The only downside in my book? This woman got to me before the circus world had a chance to recruit me for a bespoke aerial act full of near falls and yelling. But I suppose I’m not doing that sideshow well enough to make it part of the main event just yet. But I will.

If you doubt me, you must have missed the line about how anything is possible. And I should know. I’m the lady who got hand-painted mousetraps on CNBC.

 

4 Comments
  1. I love this post! I feel the exact same way! I want to do something for me, and people are like, “What are your action plans? Your goals? What do you intend to do about SEO and (other mumbo jumbo I don’t remember)?” And I was just like, “I want to have a blog, have fun, and be myself for a little bit. No filter. No ulterior motive. Just something to keep me happy as I walk this Earth. Good for you for sticking to your guns. Also, I want those mousetraps! Those things are glorious!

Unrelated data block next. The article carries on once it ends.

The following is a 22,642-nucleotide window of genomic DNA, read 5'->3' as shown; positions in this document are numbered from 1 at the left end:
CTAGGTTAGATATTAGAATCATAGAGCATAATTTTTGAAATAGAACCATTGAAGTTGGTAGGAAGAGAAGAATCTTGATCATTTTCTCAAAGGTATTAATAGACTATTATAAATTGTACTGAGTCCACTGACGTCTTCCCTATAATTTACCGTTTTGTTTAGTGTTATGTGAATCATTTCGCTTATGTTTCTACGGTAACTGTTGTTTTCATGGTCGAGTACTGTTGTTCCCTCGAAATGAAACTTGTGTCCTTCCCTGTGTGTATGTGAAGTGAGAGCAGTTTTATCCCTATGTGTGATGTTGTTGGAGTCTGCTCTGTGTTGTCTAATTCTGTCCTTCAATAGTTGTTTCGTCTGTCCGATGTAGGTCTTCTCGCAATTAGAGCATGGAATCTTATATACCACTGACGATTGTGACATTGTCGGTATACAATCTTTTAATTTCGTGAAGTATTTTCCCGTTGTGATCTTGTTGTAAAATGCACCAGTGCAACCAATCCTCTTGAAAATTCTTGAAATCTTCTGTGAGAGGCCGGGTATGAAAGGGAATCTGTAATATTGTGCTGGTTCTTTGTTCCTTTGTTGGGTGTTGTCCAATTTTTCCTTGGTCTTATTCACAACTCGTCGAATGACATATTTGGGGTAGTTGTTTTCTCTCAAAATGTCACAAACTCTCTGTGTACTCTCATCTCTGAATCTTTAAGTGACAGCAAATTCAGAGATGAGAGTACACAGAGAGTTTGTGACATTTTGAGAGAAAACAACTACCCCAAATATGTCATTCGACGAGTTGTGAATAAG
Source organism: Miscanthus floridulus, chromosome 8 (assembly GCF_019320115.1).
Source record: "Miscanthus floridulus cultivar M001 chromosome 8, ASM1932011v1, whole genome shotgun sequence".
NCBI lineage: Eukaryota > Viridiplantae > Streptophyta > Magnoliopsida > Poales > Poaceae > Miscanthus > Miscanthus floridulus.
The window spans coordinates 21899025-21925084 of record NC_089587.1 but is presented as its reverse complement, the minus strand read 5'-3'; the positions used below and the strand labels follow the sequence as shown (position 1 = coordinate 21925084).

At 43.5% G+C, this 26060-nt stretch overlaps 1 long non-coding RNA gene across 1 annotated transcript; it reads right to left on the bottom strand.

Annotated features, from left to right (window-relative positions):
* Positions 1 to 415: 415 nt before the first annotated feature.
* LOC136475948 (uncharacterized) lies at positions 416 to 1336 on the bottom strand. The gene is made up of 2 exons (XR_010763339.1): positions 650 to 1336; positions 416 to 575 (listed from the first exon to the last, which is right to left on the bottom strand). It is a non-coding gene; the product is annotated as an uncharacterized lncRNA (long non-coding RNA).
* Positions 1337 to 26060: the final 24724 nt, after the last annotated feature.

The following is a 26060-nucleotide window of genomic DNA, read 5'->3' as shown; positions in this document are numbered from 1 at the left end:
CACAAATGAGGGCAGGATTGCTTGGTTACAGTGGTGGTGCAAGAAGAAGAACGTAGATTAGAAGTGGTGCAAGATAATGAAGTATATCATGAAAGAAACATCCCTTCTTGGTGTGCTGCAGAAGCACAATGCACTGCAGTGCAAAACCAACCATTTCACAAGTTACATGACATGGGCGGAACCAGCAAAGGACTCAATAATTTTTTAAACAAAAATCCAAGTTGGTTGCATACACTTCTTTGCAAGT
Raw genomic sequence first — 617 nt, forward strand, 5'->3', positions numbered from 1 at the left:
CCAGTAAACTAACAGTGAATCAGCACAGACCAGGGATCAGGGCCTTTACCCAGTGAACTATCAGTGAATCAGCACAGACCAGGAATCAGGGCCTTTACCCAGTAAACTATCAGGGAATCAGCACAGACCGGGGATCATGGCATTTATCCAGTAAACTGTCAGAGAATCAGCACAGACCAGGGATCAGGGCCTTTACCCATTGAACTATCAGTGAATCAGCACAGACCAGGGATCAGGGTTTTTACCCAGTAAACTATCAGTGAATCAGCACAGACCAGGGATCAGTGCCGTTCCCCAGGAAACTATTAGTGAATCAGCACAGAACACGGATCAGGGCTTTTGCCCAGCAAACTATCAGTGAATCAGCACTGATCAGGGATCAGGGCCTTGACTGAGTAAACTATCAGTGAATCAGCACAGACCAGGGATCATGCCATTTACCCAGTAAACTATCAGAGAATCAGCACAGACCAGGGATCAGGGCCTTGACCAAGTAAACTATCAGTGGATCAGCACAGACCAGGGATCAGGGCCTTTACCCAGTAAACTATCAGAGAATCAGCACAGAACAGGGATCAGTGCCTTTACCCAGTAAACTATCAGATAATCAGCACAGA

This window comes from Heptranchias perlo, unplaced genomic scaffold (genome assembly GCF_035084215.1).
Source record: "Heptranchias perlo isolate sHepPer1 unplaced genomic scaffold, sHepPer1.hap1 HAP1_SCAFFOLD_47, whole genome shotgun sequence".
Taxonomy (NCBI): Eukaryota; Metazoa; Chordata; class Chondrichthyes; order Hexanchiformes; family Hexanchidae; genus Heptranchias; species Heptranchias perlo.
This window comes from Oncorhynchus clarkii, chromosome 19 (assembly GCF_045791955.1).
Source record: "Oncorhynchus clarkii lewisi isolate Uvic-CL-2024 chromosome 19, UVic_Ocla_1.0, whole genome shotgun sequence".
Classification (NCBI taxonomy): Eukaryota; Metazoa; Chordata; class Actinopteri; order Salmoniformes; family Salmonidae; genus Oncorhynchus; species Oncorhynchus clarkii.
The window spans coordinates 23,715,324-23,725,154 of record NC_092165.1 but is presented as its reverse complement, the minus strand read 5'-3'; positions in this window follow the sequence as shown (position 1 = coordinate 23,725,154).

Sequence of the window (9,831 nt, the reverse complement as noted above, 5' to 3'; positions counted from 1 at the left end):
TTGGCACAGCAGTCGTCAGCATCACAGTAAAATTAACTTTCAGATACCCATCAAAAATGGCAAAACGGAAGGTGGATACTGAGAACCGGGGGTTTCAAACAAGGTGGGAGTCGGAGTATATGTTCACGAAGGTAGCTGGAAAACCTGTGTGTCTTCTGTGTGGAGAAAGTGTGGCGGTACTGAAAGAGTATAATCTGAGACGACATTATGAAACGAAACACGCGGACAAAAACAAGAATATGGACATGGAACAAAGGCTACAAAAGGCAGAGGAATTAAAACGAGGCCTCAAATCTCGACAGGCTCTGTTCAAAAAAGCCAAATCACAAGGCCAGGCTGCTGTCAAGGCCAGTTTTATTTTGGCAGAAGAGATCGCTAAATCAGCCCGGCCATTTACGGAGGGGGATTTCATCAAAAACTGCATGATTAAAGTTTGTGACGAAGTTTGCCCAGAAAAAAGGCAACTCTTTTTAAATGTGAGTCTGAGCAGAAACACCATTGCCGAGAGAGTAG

2. Well this is encouraging to read! I’ve wanted to start a blog for a while now but I always feel like I’ll receive too much judgment for it – or I worry too much about what the “point” of it will be! Full disclosure: I, too, have spilled soup in my purse. I also work in NYC PR — maybe it’s a lesson of trade? I just found your site after reading your Cision article on when PR got boring — I hope you got paid for that one :)

    PS – I recommend a Keurig over a Nespresso, but I’m totally biased!

    • Hi – thanks for stopping by. I think that if you like doing something, that’s reason enough to do it. I’m sure plenty of people judge me for what I write and lots of people roll their eyes when I say that I keep a blog. I don’t really care… I’m happy with what I put out and I stand by it.

      Start your blog. Live it up.

      PS – I assume Keurig is a client? :)

Leave a Reply

Your email address will not be published.